As a refresher, here is what Kawhi had been accomplishing in that all-too-brief outing in the Western Conference Finals before getting hurt. He played 24 minutes, and put up 26 points, eight rebounds, three assists, with only one turnover, and was a +21 on the night. The Warriors managed only a 89 ORTG while he was on the court, and ended with a 115 ORTG on the night. The Spurs would fall apart after his injury, managing to lose that game by two and going on to get swept by the Warriors. That is the last time Kawhi Leonard and Steph Curry met in a game. Sadly, the NBA’s matchup data does not go back that far to see who Kawhi was guarding, but with the success he’s found in key matchups so far, I expect Nick Nurse will find a use for him.
In that playoff run, Kawhi had been averaging a PIE of +20. In this playoff run, he is averaging a PIE of +20. There is every sign Kawhi is capable of putting up the same sort of performance. And if he does, well, who knows?
A Potential Return
It’s been reported that OG Anunoby might be able to play in the Finals, starting around Game 4 or so. That would be great news for the Raptors.
In the Conference Finals, the Raptors got a lot of support from Norman Powell, and if he continues that play, that’s great news. But Powell struggled mightily before that round in the playoffs, and if his game disappears again, or if Fred VanVleet struggles again with his shot, having an extra solid rotation piece could be invaluable.
Anunoby could also increase the available options when going small, if the Warriors prove capable of playing the Raptors’ centres off the floor (something I’m hopeful they will not be able to do).
But one thing the Raptors must be sure not to do is expand their rotation to play more units with mostly bench players on the floor. Take a look at Anunoby’s most used pairings (among players still with the team).
Partner | Minutes | Net Rating
Powell: 620 MP, -1.8
VanVleet: 588 MP, -1.9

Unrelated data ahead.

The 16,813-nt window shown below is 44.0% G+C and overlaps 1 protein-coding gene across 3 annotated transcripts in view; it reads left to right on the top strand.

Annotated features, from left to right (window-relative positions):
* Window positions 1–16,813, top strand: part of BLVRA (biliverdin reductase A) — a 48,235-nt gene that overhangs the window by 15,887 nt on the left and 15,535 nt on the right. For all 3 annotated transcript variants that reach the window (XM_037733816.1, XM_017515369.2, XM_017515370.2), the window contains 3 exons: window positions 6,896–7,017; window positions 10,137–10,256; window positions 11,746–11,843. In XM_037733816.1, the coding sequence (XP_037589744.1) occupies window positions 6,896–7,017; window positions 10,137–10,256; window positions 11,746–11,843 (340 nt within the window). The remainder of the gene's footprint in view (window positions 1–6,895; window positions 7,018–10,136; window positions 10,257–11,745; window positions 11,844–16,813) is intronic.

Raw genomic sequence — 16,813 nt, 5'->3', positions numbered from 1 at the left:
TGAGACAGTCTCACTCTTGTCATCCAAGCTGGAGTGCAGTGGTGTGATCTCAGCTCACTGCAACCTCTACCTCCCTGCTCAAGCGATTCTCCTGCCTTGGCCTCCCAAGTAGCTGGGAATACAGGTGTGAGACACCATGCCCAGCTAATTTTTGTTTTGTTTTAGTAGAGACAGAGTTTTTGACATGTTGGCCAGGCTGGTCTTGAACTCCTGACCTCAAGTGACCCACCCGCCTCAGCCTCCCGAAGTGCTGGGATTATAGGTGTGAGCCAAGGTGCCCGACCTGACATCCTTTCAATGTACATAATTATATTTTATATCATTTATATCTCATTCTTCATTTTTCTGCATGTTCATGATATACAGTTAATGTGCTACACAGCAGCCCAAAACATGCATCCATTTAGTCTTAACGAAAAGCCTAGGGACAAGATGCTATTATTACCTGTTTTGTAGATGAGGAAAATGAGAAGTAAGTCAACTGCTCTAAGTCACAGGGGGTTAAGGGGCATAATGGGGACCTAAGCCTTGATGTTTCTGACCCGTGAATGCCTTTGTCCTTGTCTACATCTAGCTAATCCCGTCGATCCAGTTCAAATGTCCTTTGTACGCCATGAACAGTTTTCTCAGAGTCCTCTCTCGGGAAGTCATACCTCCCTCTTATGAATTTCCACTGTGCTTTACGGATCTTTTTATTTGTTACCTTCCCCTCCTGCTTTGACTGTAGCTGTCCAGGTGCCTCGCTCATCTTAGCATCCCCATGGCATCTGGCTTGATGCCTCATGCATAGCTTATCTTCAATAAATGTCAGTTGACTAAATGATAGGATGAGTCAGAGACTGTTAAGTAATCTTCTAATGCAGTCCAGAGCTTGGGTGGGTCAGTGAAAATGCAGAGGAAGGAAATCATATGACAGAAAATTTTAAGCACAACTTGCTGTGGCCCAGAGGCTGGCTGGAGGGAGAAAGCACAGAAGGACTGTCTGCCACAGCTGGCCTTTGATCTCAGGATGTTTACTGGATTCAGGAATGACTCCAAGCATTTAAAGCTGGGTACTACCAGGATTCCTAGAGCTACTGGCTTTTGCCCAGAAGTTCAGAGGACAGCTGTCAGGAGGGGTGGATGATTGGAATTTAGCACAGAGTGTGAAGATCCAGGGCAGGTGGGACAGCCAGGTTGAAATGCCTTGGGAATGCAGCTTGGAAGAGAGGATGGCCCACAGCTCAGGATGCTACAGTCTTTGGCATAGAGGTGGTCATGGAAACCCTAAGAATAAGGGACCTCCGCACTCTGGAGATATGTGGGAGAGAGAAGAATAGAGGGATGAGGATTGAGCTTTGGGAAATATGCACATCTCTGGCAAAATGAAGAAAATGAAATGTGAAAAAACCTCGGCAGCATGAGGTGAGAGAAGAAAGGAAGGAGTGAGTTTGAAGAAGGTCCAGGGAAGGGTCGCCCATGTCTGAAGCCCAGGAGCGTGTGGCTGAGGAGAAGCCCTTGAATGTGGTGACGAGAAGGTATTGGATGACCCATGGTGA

Lowry: 504 MP, +6.8
Ibaka: 452 MP, -1.9
Siakam: 423 MP, +5.6
Leonard: 363 MP, -6.5
Green: 362 MP, +7.0
Gasol: 176 MP, +0.5
Note the obvious pattern. Playing with other bench players, not so good. Playing with mostly starters, great. But also note one oddity, OG had real trouble playing next to Kawhi. It should be noted they were fine in a small sample of OG playing with the starters (with OG in Siakam’s place and Ibaka at C), but in the many looks where Kawhi was the only starter playing with the bench, it never worked.
In the playoffs, the Raptors have done a better job of shrinking the rotation and limiting those bench-heavy looks, which were proven over and over again in the regular season not to work very well. With OG potentially returning to the lineup, this may well be a test of whether that was by design or forced upon them. The Finals promise to be a very difficult task with minimal margin for error — and the Raptors returning to bad habits from the regular season would be a big problem.
But if used correctly, OG has the potential to spell Kawhi effectively and provide a similar type of defender in his place. Similarly, OG could spell Siakam, if those opportunities come beside the other starters filling the same role he found success in during his rookie season.
This might be the least pressing of the tests for the Raptors coaching staff going into the Finals, but failing it could well undo any other successes they manage in the early part of the series. That said, if Toronto passes that rotation test, it could be the last piece needed to unlock the defensive versatility required to do the unthinkable.
All stats per NBA.com